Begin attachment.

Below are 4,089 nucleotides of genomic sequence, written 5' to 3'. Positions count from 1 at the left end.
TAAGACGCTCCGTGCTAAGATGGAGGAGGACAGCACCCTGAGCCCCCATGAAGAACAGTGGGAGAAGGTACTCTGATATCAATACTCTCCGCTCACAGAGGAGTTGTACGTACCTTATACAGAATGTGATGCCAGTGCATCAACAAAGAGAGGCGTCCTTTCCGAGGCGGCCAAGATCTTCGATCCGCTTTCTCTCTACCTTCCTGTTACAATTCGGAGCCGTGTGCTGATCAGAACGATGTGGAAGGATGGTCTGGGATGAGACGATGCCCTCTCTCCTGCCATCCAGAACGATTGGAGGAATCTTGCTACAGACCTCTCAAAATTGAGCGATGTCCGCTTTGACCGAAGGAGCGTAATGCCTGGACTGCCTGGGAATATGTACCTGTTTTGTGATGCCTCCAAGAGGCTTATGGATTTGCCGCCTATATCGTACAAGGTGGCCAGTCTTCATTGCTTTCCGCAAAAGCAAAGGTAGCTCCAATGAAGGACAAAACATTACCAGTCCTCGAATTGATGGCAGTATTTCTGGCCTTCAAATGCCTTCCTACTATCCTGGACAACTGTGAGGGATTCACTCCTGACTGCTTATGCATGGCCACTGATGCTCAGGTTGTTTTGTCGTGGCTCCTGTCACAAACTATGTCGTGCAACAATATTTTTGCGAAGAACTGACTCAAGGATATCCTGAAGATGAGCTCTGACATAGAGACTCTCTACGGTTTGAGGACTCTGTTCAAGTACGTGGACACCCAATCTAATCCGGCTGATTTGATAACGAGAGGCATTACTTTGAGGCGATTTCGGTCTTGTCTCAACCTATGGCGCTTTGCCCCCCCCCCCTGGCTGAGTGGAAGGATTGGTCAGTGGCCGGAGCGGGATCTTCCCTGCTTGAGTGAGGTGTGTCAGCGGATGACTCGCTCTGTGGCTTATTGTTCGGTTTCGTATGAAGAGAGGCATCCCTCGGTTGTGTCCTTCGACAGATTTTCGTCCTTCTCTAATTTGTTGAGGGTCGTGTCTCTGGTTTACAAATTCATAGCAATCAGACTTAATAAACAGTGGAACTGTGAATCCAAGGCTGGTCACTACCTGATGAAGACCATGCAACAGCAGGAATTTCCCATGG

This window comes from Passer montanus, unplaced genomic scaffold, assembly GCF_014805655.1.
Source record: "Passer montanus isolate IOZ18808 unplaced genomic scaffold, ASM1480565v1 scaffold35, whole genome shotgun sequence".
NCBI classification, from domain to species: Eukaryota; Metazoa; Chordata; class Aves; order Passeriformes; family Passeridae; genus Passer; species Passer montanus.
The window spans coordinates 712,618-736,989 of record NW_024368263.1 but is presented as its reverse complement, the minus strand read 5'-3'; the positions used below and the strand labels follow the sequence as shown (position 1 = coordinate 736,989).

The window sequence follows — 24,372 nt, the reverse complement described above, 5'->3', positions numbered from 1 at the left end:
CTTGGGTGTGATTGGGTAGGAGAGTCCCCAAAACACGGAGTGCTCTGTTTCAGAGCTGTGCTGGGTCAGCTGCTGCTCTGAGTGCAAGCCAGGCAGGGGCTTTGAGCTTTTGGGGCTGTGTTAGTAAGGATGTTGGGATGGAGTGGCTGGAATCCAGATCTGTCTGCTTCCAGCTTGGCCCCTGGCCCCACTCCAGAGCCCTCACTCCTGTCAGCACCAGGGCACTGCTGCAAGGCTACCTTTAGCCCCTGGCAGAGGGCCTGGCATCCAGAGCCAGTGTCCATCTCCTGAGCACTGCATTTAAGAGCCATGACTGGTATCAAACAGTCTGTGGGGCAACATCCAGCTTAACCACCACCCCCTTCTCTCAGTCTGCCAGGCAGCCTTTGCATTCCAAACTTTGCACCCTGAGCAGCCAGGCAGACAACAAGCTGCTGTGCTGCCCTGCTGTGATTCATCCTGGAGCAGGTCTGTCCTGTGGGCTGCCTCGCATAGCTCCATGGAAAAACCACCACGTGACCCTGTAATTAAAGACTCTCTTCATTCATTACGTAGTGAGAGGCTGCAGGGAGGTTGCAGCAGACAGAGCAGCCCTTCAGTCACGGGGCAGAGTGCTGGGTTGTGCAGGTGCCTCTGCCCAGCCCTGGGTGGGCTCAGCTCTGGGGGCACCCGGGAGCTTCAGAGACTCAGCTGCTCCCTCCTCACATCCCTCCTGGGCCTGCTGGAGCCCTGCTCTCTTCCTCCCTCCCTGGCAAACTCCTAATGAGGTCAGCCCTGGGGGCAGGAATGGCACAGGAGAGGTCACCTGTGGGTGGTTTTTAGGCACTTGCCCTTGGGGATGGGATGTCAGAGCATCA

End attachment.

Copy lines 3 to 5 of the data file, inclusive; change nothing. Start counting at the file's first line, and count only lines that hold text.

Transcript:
This window comes from Passer montanus, unplaced genomic scaffold, assembly GCF_014805655.1.
Source record: "Passer montanus isolate IOZ18808 unplaced genomic scaffold, ASM1480565v1 scaffold35, whole genome shotgun sequence".
NCBI classification, from domain to species: Eukaryota; Metazoa; Chordata; class Aves; order Passeriformes; family Passeridae; genus Passer; species Passer montanus.